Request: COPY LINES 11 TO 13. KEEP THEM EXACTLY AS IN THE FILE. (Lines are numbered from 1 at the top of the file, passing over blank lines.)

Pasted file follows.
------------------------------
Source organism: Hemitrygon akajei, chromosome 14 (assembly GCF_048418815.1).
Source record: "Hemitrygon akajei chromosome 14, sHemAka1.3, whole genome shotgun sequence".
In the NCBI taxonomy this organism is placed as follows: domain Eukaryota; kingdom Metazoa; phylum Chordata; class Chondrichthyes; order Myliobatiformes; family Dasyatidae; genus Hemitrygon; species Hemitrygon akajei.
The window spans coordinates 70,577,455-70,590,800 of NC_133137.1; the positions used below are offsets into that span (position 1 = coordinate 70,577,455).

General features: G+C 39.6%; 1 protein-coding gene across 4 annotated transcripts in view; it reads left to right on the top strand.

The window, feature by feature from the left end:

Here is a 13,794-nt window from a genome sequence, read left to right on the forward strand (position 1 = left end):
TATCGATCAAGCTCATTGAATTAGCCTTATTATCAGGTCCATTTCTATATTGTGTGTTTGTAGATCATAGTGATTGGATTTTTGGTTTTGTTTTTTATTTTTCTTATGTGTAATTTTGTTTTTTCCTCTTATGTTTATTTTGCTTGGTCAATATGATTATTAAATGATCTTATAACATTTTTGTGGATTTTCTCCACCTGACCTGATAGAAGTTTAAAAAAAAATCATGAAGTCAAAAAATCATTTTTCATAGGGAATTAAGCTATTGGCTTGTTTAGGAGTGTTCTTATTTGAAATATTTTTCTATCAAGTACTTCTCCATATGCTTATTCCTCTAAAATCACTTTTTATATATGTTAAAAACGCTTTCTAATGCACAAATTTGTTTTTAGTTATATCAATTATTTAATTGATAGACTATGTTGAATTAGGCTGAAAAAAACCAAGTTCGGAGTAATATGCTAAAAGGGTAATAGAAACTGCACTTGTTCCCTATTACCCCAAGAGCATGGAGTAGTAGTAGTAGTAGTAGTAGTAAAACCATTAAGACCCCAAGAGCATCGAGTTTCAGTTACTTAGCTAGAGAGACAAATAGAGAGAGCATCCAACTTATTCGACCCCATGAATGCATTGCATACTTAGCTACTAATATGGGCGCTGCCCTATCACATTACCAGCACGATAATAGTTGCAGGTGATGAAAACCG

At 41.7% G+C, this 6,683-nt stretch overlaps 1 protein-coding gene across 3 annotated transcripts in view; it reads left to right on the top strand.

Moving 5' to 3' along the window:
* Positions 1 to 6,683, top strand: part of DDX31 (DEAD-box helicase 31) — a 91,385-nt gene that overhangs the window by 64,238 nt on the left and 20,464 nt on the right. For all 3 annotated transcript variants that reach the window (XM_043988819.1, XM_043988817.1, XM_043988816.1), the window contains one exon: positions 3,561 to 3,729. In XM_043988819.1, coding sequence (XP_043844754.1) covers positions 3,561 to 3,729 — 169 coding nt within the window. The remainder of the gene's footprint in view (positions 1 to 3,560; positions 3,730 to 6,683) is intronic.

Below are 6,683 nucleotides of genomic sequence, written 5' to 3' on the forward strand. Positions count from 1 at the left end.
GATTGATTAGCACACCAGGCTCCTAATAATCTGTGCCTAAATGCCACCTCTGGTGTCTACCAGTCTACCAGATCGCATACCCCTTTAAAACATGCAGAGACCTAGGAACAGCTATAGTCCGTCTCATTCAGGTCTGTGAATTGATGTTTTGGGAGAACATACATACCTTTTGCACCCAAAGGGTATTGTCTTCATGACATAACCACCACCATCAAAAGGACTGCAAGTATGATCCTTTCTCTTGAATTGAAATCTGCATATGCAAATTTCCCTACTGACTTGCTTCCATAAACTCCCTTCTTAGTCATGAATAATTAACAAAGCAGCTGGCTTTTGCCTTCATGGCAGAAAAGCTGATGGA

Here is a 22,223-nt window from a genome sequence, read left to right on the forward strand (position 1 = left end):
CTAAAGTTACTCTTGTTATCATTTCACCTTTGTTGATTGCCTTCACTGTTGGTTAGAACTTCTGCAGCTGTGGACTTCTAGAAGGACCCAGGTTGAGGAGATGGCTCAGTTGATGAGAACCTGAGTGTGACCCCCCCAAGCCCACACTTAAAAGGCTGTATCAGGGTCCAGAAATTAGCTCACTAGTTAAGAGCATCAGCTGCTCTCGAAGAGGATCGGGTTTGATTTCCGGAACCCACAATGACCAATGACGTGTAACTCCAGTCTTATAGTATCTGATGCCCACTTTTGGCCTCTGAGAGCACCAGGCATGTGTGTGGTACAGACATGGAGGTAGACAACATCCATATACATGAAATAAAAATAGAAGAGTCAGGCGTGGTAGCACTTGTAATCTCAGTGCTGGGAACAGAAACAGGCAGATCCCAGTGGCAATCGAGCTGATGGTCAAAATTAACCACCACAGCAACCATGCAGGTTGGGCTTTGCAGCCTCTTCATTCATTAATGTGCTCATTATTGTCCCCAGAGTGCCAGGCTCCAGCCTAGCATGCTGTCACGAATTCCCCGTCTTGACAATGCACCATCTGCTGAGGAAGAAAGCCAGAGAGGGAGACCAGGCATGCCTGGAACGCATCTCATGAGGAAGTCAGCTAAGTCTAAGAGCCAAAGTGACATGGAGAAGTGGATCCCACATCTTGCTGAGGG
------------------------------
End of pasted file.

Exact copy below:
* Positions 1 to 6,683, top strand: part of DDX31 (DEAD-box helicase 31) — a 91,385-nt gene that overhangs the window by 64,238 nt on the left and 20,464 nt on the right. For all 3 annotated transcript variants that reach the window (XM_043988819.1, XM_043988817.1, XM_043988816.1), the window contains one exon: positions 3,561 to 3,729. In XM_043988819.1, coding sequence (XP_043844754.1) covers positions 3,561 to 3,729 — 169 coding nt within the window. The remainder of the gene's footprint in view (positions 1 to 3,560; positions 3,730 to 6,683) is intronic.

Below are 6,683 nucleotides of genomic sequence, written 5' to 3' on the forward strand. Positions count from 1 at the left end.
GATTGATTAGCACACCAGGCTCCTAATAATCTGTGCCTAAATGCCACCTCTGGTGTCTACCAGTCTACCAGATCGCATACCCCTTTAAAACATGCAGAGACCTAGGAACAGCTATAGTCCGTCTCATTCAGGTCTGTGAATTGATGTTTTGGGAGAACATACATACCTTTTGCACCCAAAGGGTATTGTCTTCATGACATAACCACCACCATCAAAAGGACTGCAAGTATGATCCTTTCTCTTGAATTGAAATCTGCATATGCAAATTTCCCTACTGACTTGCTTCCATAAACTCCCTTCTTAGTCATGAATAATTAACAAAGCAGCTGGCTTTTGCCTTCATGGCAGAAAAGCTGATGGA